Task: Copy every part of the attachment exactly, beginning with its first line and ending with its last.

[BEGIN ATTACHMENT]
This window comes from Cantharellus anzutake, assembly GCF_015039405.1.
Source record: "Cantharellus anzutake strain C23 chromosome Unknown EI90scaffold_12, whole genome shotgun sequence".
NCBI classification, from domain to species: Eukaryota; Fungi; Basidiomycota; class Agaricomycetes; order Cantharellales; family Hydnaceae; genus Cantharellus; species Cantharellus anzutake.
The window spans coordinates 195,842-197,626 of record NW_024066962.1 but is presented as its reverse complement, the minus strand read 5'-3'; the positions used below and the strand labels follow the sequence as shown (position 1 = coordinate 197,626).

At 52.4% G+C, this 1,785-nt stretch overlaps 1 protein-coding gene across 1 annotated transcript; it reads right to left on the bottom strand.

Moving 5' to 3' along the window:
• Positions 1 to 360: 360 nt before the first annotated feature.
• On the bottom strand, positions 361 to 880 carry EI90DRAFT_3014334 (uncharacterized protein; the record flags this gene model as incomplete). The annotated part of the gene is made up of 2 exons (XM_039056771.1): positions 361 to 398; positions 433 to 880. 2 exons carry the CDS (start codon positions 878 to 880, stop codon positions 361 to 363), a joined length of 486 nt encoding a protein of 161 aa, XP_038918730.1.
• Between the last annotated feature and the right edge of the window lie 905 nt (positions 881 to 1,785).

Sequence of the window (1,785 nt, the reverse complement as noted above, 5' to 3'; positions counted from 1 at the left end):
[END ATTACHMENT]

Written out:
This window comes from Cantharellus anzutake, assembly GCF_015039405.1.
Source record: "Cantharellus anzutake strain C23 chromosome Unknown EI90scaffold_12, whole genome shotgun sequence".
NCBI classification, from domain to species: Eukaryota; Fungi; Basidiomycota; class Agaricomycetes; order Cantharellales; family Hydnaceae; genus Cantharellus; species Cantharellus anzutake.
The window spans coordinates 195,842-197,626 of record NW_024066962.1 but is presented as its reverse complement, the minus strand read 5'-3'; the positions used below and the strand labels follow the sequence as shown (position 1 = coordinate 197,626).

At 52.4% G+C, this 1,785-nt stretch overlaps 1 protein-coding gene across 1 annotated transcript; it reads right to left on the bottom strand.

Moving 5' to 3' along the window:
• Positions 1 to 360: 360 nt before the first annotated feature.
• On the bottom strand, positions 361 to 880 carry EI90DRAFT_3014334 (uncharacterized protein; the record flags this gene model as incomplete). The annotated part of the gene is made up of 2 exons (XM_039056771.1): positions 361 to 398; positions 433 to 880. 2 exons carry the CDS (start codon positions 878 to 880, stop codon positions 361 to 363), a joined length of 486 nt encoding a protein of 161 aa, XP_038918730.1.
• Between the last annotated feature and the right edge of the window lie 905 nt (positions 881 to 1,785).

Sequence of the window (1,785 nt, the reverse complement as noted above, 5' to 3'; positions counted from 1 at the left end):